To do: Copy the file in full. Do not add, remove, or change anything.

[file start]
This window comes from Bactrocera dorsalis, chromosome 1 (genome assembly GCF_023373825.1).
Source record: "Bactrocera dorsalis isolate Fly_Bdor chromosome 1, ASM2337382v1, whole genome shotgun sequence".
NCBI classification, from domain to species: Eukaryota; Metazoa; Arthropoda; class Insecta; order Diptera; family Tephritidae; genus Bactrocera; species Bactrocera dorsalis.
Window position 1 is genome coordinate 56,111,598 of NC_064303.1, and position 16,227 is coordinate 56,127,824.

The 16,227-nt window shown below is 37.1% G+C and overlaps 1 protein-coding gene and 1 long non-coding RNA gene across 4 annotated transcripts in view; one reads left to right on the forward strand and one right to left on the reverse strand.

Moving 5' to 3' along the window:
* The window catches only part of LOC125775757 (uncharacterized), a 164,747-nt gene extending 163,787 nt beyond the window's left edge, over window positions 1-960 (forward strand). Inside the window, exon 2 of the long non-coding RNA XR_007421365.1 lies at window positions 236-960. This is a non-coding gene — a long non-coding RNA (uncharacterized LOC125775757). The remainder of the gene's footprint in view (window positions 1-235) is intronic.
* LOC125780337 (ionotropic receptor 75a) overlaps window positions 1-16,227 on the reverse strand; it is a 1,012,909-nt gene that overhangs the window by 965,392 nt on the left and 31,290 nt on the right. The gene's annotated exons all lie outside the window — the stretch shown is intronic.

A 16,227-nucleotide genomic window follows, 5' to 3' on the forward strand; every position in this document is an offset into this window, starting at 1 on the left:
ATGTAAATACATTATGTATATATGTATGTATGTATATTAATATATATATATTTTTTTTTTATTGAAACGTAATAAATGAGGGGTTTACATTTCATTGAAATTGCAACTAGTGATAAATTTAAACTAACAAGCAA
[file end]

This window comes from Bactrocera dorsalis, chromosome 1 (genome assembly GCF_023373825.1).
Source record: "Bactrocera dorsalis isolate Fly_Bdor chromosome 1, ASM2337382v1, whole genome shotgun sequence".
NCBI classification, from domain to species: Eukaryota; Metazoa; Arthropoda; class Insecta; order Diptera; family Tephritidae; genus Bactrocera; species Bactrocera dorsalis.
Window position 1 is genome coordinate 56,111,598 of NC_064303.1, and position 16,227 is coordinate 56,127,824.

The 16,227-nt window shown below is 37.1% G+C and overlaps 1 protein-coding gene and 1 long non-coding RNA gene across 4 annotated transcripts in view; one reads left to right on the forward strand and one right to left on the reverse strand.

Moving 5' to 3' along the window:
* The window catches only part of LOC125775757 (uncharacterized), a 164,747-nt gene extending 163,787 nt beyond the window's left edge, over window positions 1-960 (forward strand). Inside the window, exon 2 of the long non-coding RNA XR_007421365.1 lies at window positions 236-960. This is a non-coding gene — a long non-coding RNA (uncharacterized LOC125775757). The remainder of the gene's footprint in view (window positions 1-235) is intronic.
* LOC125780337 (ionotropic receptor 75a) overlaps window positions 1-16,227 on the reverse strand; it is a 1,012,909-nt gene that overhangs the window by 965,392 nt on the left and 31,290 nt on the right. The gene's annotated exons all lie outside the window — the stretch shown is intronic.

A 16,227-nucleotide genomic window follows, 5' to 3' on the forward strand; every position in this document is an offset into this window, starting at 1 on the left:
ATGTAAATACATTATGTATATATGTATGTATGTATATTAATATATATATATTTTTTTTTTATTGAAACGTAATAAATGAGGGGTTTACATTTCATTGAAATTGCAACTAGTGATAAATTTAAACTAACAAGCAA